To Those Who Have Lost Faith in Investing is a timely commentary about the faith in the future that is required to be a long term investor in the shares of stock in American companies. As for the required faith, it's about faith in America's future, to be specific.
The article's final paragraph puts it this way: "In some regard, investing based on the weighty evidence of history is the most prudent thing we can do. So far it has always proven to be correct. Every time someone has predicted the death of the stock market, they have been wrong. Given this record, isn't it reasonable to assume that stocks will continue to be better than bonds, and that bonds will continue to be better than cash?"
As you may already know, my answer to the question of stocks for the long run versus bonds versus cash is to own stocks of solid companies.
Yesterday we wrote about the logic behind staying the course when investing for the long term. Many people obviously question that belief, and they are certainly entitled to their own opinion on this highly personal matter. But so am I.
After thinking over why I strongly believe that stocks for the long haul is the proper way to invest, it seemed necessary to acknowledge that historical results are no absolute guarantee of future results. As one sage put it long ago, predictions are dangerous; especially those about the future.
In other words, nobody knows with certainty what will happen in the future. In that respect, it's simply unknowable. That said, Mark Twain reminded us that "History doesn't repeat itself, but it does rhyme." Or as President Truman said, "The only thing new in the world is the history you don't know."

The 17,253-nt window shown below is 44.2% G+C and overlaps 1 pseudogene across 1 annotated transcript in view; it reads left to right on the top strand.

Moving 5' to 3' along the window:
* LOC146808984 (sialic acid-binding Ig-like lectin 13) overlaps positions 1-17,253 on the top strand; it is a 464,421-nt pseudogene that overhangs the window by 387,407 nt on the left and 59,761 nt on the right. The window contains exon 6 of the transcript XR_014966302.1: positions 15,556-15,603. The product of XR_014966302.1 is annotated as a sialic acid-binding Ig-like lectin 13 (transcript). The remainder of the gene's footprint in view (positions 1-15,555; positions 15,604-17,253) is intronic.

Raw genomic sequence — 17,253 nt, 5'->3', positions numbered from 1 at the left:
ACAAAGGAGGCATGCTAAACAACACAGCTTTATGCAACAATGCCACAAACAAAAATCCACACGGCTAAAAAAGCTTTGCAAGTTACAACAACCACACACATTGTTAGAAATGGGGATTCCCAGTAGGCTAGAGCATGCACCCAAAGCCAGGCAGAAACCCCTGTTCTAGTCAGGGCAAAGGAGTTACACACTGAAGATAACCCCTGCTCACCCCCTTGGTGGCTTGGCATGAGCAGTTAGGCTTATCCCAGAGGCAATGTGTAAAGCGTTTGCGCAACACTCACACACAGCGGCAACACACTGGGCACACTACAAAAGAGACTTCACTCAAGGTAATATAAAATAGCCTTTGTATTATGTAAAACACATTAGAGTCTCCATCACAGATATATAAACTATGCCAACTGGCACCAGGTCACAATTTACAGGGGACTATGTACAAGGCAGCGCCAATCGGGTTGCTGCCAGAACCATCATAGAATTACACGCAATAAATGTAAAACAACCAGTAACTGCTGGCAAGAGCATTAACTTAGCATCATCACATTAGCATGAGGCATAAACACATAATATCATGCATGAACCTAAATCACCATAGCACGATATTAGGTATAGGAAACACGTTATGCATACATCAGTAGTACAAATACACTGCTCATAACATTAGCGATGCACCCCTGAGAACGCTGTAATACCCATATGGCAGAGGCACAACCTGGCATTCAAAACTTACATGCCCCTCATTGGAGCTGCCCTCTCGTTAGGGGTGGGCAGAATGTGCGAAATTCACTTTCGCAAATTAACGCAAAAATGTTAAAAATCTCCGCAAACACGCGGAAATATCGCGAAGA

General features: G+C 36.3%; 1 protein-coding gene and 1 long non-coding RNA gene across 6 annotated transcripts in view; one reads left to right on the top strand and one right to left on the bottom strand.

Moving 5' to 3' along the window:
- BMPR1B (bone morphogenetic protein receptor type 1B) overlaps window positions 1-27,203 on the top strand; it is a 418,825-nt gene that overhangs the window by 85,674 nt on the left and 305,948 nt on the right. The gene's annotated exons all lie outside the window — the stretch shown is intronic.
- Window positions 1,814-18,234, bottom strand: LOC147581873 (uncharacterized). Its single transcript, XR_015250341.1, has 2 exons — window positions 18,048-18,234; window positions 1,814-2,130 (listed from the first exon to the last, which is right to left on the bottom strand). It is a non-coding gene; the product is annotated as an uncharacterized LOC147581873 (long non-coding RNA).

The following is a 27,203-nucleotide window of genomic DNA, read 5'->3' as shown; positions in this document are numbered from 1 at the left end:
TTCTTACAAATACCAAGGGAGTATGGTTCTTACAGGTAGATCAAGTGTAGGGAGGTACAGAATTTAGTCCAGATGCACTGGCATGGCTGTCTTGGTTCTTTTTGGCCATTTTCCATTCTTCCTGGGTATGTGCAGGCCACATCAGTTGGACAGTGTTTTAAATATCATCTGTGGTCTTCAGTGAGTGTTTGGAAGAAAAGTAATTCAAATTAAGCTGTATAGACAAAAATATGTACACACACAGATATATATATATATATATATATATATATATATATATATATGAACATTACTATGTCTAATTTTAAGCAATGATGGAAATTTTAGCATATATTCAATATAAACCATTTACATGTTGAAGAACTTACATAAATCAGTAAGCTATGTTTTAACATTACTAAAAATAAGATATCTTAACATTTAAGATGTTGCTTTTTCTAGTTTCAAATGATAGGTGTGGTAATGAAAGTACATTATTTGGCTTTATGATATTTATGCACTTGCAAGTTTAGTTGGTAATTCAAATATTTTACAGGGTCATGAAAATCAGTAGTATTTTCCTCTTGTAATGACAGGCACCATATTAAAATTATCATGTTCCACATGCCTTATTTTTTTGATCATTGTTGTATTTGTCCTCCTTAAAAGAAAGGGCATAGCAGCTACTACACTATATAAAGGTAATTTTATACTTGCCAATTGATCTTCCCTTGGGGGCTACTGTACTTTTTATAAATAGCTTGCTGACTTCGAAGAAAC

So while we can't know for sure what will happen with respect to the future performance of the market or anything else, that doesn't mean we can't make an informed judgment and be guided accordingly.
My belief in long term stock investing is based on both past results and my faith in our American future. The past results speak for themselves. As the saying goes, we can have our own opinion, but we're not entitled to our own facts. Historically, investing in stocks has beaten all alternative investments by a long shot.
One simple story comparing stocks to the current hottest investment in gold rings true for me. In 1980 gold sold for a then record ~$800 per ounce. The market price of stocks (as measured by the DJIA) was essentially ~$800 as well. A virtual dead heat.
Today gold sells for ~$1,800 per ounce, and the DJIA sells for ~$11,400. Compared to ten years ago, however, gold has done dramatically better than stocks. The fact is that gold is selling at a record high price today, while the DJIA is down a few thousand dollars from its record high a few years ago. People today wish they owned more gold and less stock, because gold has recently outperformed stocks. So our investing timeframe is important when comparing different investment alternatives. I say own stocks.
Most important to me is that the difference between owning gold, or land, for that matter, and stocks is this; solid companies produce and sell things that people want to buy, and they earn profits doing so. They generate cash through their daily operations. Of course, gold and land do not. In fact, it costs money to continue to own them.
Wal-Mart, Exxon, IBM, Apple, Microsoft, Pfizer, Caterpillar, GE, JPMorgan, Wells Fargo, Pepsi and Coke are examples of cash generating companies. Just as they have been for many years, my guess is that these types of companies will be successful performers for decades to come. Some of their profits are mine, too, since as a shareholder I own a piece, albeit a very small piece indeed, of each of these and similar companies. And in addition to the price of their shares rising over time, they generally pay increasing cash dividends as well.
I cast my vote for stock ownership several decades ago, and I firmly believe that America's best days lie ahead. Thus, my continuing faith in our political system of self government combined with our free market system of capitalism makes stock ownership the best investment vehicle for me. If you believe similarly, owning a basket of diversified stocks is probably the right answer for you as well.